The race for the Arctic’s vast natural resources is on, but political tensions between Russia and the U.S. could complicate things, according to Alaska Republican Sen. Lisa Murkowski.
Murkowski said political tensions between the former Cold War nemeses could make things difficult when the multinational Arctic council meets in about eight days. The U.S. is set to lead the council this year as Russia continues beefing up of its military presence in the North Pole.
“I do think there are opportunities where we can be working together,” Murkowski told an audience Friday at an event hosted by the Center for Strategic and International Studies (CSIS).
“I’m also very cautious in recognizing that the political tensions [between Russia and the U.S.] perhaps erode a little bit of the desire for greater reliance and cooperation,” Murkowski added.
“All the other Arctic nations have been very willing to work with us,” she said, adding that Russia has been “closed” when it comes to working with the U.S.
Murkowski comments amid news reports of Russia holding massive war games in the Arctic and reopening Soviet-era air bases in a bid to solidify their control over portions of the North Pole. These war games were announced as NATO troops were preparing military exercises in Eastern Europe with former Soviet satellite countries.
Russia has even said it plans on building a “self-sufficient” Arctic military force by 2018. Justifying the build-up, Russian defense minister said “threats to military security require the armed forces to further boost their military capabilities.” He added that “[s]pecial attention must be paid to newly created strategic formations in the north.”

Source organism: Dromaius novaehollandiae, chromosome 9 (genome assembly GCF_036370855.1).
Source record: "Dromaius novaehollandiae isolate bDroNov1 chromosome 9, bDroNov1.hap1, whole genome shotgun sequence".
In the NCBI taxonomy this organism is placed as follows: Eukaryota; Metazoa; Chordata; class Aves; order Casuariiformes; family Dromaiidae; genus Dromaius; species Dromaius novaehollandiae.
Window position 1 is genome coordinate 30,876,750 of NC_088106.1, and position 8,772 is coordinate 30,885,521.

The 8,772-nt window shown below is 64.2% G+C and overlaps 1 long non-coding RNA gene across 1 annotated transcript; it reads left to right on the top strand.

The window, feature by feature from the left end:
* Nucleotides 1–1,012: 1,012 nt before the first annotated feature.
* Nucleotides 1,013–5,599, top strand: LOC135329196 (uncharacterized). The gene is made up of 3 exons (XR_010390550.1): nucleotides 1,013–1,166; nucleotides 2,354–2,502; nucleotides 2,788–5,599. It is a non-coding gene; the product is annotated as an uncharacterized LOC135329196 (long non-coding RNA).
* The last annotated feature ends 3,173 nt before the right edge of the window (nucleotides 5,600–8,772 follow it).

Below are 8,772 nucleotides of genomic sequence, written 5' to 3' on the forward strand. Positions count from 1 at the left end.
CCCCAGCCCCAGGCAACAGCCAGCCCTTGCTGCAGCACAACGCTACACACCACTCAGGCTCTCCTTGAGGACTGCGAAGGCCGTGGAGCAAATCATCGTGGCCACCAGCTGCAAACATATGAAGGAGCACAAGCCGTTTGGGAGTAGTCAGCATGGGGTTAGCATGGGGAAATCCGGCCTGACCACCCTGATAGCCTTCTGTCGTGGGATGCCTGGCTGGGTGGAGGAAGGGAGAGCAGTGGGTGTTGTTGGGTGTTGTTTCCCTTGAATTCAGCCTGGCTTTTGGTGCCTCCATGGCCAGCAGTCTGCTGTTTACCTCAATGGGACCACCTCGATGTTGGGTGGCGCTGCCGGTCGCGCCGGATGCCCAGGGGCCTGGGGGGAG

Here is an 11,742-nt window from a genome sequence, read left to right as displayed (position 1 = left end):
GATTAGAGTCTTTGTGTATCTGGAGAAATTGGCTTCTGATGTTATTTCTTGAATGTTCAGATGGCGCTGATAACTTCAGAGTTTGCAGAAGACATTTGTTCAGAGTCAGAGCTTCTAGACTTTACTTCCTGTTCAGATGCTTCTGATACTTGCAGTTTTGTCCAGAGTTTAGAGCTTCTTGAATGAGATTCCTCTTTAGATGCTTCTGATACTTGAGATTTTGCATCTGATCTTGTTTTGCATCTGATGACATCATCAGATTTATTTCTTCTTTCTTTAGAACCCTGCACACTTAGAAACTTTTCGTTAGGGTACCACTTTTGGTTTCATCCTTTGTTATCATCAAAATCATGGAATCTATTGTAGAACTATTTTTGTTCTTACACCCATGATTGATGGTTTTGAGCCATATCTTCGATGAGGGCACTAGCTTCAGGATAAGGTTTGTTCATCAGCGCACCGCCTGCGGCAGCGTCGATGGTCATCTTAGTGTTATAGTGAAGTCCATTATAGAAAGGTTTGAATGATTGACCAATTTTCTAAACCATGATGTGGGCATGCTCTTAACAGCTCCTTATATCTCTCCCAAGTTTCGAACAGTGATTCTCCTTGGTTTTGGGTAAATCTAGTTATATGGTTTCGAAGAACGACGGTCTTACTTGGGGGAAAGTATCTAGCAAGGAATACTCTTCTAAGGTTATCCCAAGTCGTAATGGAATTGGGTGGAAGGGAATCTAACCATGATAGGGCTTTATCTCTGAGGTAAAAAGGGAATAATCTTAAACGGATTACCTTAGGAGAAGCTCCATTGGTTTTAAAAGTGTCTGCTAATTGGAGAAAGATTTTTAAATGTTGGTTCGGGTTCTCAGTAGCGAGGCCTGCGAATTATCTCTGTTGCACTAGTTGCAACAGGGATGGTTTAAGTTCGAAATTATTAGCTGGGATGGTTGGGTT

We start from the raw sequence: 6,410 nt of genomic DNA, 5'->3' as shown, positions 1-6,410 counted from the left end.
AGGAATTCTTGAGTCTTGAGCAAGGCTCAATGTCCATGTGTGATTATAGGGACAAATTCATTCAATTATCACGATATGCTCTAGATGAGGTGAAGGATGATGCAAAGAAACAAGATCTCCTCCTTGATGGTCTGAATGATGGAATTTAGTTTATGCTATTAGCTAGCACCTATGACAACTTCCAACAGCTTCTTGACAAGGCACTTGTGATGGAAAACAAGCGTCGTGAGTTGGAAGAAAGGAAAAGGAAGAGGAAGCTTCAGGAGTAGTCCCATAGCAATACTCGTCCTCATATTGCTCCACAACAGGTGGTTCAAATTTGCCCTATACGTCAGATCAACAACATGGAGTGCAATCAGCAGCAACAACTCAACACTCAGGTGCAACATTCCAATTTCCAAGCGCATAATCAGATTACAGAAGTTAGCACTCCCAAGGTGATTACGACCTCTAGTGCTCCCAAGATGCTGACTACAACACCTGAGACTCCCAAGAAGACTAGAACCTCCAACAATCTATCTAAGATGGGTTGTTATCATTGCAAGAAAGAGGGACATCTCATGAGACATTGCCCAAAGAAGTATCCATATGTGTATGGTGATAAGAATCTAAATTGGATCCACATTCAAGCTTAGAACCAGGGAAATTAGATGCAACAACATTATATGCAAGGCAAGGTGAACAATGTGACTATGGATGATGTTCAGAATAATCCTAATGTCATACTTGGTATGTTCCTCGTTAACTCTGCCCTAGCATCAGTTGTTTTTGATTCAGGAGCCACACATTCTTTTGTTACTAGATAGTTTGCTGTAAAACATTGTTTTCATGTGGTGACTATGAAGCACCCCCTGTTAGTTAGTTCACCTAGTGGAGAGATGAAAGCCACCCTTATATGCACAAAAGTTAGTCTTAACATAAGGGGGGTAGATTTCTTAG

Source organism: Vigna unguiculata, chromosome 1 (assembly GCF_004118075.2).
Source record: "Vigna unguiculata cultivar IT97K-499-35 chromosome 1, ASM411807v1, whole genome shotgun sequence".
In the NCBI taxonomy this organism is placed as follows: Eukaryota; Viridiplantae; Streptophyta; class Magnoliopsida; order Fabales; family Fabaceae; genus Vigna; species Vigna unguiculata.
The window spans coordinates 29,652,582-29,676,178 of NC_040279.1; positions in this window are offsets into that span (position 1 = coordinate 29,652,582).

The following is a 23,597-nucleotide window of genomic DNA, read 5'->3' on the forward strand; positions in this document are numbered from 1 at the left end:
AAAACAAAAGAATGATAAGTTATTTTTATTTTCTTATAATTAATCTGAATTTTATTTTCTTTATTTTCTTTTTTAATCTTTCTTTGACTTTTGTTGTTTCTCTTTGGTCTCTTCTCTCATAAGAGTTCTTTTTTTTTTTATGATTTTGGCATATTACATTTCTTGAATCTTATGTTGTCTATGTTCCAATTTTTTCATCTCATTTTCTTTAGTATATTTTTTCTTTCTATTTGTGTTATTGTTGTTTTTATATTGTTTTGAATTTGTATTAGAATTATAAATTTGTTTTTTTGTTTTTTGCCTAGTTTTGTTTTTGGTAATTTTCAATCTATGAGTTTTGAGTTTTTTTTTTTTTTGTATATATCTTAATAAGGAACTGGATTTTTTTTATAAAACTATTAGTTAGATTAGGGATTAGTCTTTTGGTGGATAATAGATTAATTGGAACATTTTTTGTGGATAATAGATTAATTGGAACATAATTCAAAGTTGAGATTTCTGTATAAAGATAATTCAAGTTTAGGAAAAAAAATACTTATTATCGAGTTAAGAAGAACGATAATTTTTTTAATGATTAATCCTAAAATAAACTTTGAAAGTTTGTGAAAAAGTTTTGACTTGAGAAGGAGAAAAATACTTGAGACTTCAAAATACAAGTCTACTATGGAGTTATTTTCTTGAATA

The senator’s concern of Russian aggression in the Arctic is nothing new. Military experts have been warning for some time that Russia is up to something in the Arctic.
“A chill has returned,” Heather Conley, senior vice president for Eurasia and the Arctic at the Center for Strategic and International Studies, told the Washington Post. “It’s not a full blown Cold War but we are starting to see some new and troubling signs of Russian aggression.”
“Immediately following Russia’s annexation of Crimea and in the subsequent months, we’ve seen a real uptick in Russian air incursions and maritime incursions,” Conley said.
“Yes, nations periodically perform exercises and test things. That’s normal. But the numbers that we have seen just in this 12-month period [are not normal],” she warned. “Some of the air incursions have doubled. They are coming into airspace, or coming extremely close to airspace.”
Could this mean an annexation of the Arctic? It’s unclear, but Russian President Vladimir Putin has been eyeing the region for some time because of its vast resource potential. Analysts have estimated there are billions of barrels of oil and natural gas off Siberia’s northern coast along with minerals.
But could Putin try and exert control over resources held by Greenland or Norway? Conley notes Russian aircraft have been harassing air forces in Norway, Sweden and Denmark. Finland has also worried it could be a target for another Crimea-like annexation.
“I think we need a more robust assessment of Russia’s capabilities, modernization and intent in the Arctic,” Conley said. “And we need to send some very clear messages privately and publicly to the Kremlin that we all want the Arctic to remain a place of international cooperation.”